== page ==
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What is Suzuki method?
Why is it so relevant to educating & developing our children?
In this blog post I want to outline for you my thoughts on the critical elements that comprise the Suzuki method. Why I love the Suzuki method, and why I have established Smart Suzuki Parent is that these critical elements apply to parenting and educating generally, not just music instruction. Dr Shinichi Suzuki documented and embraced philosophies of development that are only now being scientifically proven in their validity, such as:
• All children can learn anything, given the right environment and teaching method.
• When we learn the right way, we call it ‘talent’, when we learn the wrong way, we call it ‘lack of talent’. However, it is simply a matter of relearning the the right habits to become ‘talented’. If nothing else, Dr Suzuki and I have the belief that ‘talent is overrated’
• The importance of parental love (interest, time, enthusiasm, affection) and high expectations for children to build intrinsic self-esteem and confidence from within
• The fundamental belief that nurture more than nature drives our personality traits & characteristics.
Let me preface my blog post, by saying these are only MY ideas around Suzuki’s method. I have read and savoured his text, “Nurtured by Love” many times, with lots of annotations. I have also enjoyed very much Constance and William Starr’s book “To Learn with Love: A Companion for Suzuki Parents” and so many of my values come from these two books. However, as with any text or theory, different meaning or nuance can be inferred by any reader. Other good descriptions of the Suzuki method can be found on the US Suzuki website here and Australian Suzuki website here.
What I believe the critical tenets of the Suzuki method of music instruction to be are:
1 Importance of listening
Suzuki method of music instruction mimics they way that babies and children learn their mother tongue. Children learn to speak and understand, before they learn to read and write. Suzuki method requires that children listen to the pieces they are to play over and over again, rather than learn to read the musical notation on the paper at the outset.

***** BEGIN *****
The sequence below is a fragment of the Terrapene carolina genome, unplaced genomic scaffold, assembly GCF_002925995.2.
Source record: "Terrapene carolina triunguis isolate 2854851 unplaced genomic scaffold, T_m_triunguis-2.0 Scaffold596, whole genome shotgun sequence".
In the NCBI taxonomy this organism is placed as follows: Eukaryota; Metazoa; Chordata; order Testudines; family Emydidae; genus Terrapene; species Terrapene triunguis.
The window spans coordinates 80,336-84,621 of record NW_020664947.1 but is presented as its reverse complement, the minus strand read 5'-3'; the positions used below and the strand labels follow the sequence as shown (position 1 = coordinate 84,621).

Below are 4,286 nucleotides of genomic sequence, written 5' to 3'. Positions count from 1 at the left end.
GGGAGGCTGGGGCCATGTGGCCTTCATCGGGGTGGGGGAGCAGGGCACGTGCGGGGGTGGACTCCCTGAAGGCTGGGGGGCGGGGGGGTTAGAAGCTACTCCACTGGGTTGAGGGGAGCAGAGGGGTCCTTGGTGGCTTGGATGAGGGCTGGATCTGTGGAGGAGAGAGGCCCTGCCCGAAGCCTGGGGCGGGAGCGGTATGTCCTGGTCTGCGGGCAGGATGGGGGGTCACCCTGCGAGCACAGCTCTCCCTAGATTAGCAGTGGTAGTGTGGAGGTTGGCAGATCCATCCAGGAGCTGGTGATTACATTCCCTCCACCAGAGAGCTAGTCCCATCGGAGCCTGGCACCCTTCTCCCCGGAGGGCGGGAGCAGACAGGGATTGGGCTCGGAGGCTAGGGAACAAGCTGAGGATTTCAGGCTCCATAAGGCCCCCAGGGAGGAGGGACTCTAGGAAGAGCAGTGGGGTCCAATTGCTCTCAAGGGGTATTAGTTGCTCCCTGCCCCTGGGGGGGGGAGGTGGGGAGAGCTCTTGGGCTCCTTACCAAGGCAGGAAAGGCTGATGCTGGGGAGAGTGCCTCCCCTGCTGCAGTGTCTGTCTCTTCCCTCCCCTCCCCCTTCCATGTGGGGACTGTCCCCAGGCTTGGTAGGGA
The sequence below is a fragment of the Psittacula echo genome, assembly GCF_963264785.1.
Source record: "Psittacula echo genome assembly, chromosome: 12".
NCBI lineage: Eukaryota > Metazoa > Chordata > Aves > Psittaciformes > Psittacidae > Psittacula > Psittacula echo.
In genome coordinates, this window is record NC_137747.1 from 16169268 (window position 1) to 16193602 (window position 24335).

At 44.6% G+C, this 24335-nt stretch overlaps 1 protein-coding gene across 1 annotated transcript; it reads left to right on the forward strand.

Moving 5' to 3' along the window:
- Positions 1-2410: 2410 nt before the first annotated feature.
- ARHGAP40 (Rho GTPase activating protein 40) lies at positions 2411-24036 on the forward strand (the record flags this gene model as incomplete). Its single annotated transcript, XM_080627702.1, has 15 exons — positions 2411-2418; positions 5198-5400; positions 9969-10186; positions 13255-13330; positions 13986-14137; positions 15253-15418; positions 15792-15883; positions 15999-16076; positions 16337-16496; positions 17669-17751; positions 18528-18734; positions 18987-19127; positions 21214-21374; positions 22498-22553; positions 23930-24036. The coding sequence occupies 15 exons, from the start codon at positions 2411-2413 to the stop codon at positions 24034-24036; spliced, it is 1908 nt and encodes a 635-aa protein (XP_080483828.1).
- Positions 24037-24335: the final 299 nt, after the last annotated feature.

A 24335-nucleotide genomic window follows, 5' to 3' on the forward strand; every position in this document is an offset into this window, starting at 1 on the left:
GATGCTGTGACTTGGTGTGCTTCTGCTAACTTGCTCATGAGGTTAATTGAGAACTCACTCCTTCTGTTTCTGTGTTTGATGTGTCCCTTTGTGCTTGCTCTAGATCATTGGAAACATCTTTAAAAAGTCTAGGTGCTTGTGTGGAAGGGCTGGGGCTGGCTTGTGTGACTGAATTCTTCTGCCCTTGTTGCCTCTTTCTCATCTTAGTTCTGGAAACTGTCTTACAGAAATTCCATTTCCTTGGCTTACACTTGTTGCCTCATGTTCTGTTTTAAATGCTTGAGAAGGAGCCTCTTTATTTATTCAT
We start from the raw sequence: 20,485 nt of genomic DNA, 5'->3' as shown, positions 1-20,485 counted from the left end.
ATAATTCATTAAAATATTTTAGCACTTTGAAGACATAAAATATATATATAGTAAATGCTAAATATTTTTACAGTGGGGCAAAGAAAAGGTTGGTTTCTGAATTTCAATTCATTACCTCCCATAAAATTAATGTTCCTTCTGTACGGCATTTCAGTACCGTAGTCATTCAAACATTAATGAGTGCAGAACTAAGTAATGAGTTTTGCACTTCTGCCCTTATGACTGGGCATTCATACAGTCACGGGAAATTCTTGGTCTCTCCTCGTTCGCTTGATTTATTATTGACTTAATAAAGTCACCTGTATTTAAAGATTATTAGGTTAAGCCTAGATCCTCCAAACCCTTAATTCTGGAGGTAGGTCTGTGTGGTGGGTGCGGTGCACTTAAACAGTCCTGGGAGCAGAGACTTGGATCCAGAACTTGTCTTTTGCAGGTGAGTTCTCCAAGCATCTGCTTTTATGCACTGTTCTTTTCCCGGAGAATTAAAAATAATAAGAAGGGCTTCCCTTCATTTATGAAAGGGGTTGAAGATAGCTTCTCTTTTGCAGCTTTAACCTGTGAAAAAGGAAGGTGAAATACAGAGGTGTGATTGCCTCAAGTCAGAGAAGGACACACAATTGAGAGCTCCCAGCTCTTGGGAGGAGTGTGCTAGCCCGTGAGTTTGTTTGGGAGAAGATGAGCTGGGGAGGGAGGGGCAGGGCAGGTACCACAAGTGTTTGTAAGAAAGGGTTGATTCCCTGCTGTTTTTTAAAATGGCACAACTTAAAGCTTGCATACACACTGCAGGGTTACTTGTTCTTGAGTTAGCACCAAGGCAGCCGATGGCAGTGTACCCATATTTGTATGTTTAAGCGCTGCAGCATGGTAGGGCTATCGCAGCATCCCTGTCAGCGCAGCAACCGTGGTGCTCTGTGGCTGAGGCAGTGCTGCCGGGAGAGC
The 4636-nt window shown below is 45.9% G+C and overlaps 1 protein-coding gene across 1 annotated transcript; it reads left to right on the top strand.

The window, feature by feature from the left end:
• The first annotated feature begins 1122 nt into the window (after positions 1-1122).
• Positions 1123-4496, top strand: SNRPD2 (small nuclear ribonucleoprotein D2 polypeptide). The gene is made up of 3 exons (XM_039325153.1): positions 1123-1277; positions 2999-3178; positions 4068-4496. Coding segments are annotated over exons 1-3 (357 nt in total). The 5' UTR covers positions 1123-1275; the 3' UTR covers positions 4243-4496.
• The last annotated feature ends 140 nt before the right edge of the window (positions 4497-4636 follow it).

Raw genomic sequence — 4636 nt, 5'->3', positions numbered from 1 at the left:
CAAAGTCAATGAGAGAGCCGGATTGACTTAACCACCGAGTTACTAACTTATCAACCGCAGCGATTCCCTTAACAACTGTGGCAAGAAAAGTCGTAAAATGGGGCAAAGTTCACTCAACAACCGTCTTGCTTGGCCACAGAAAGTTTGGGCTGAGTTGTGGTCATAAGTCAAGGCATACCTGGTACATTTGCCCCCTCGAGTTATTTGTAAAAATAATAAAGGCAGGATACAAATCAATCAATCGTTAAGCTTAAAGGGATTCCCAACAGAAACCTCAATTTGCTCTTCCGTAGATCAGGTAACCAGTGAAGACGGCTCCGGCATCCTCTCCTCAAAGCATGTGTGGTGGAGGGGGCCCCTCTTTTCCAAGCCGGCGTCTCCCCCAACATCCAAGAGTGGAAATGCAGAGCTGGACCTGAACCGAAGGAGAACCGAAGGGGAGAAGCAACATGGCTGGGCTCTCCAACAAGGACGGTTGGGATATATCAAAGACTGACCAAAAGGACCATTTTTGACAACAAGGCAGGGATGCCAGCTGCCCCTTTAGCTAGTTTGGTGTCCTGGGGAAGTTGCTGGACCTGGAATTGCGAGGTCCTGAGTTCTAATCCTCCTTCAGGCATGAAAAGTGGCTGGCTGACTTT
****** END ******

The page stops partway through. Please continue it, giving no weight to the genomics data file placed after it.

Listening to the pieces of music to be played MANY TIMES is the critical element of a child playing the instrument using the Suzuki method.
As my son’s first year school teacher explains, a child cannot read or write what they cannot say or understand. So with reading and writing, the ability to communicate and make language (speech and listening) must inherently come first. With Suzuki method, the child first hears the music they will play before he plays it. And the more familiar she is with the music, the easier it will be for her to learn to play it.
Recordings on cd are provided for all Suzuki music books. These can be ripped to mpeg files and loaded onto smart devices & music players. I play ours in the hallway outside the boys’ room from after school until they are asleep. I have the first four piano books, and the first violin and first viola book recordings on shuffle. I also play this playlist when we are in the car – not all the time, but when we need a bit of chill out in the car.
One of the criticisms of Suzuki method is that the reading of the written music is not a priority at the beginning of music instruction. I disagree that this is a disadvantage.
With Suzuki philosophy – this would be like asking a child to learn to read at the same time as they are learning to talk. Similarly, as when learning to write, we tend to teach the letter formation first before we ask them to write their first story. Writing a story needs an idea, correct grammar, spelling and remembering the sentence as you write – imagine if you are trying to learn the letters at the same time – the result would be overwhelm and frustration for the child.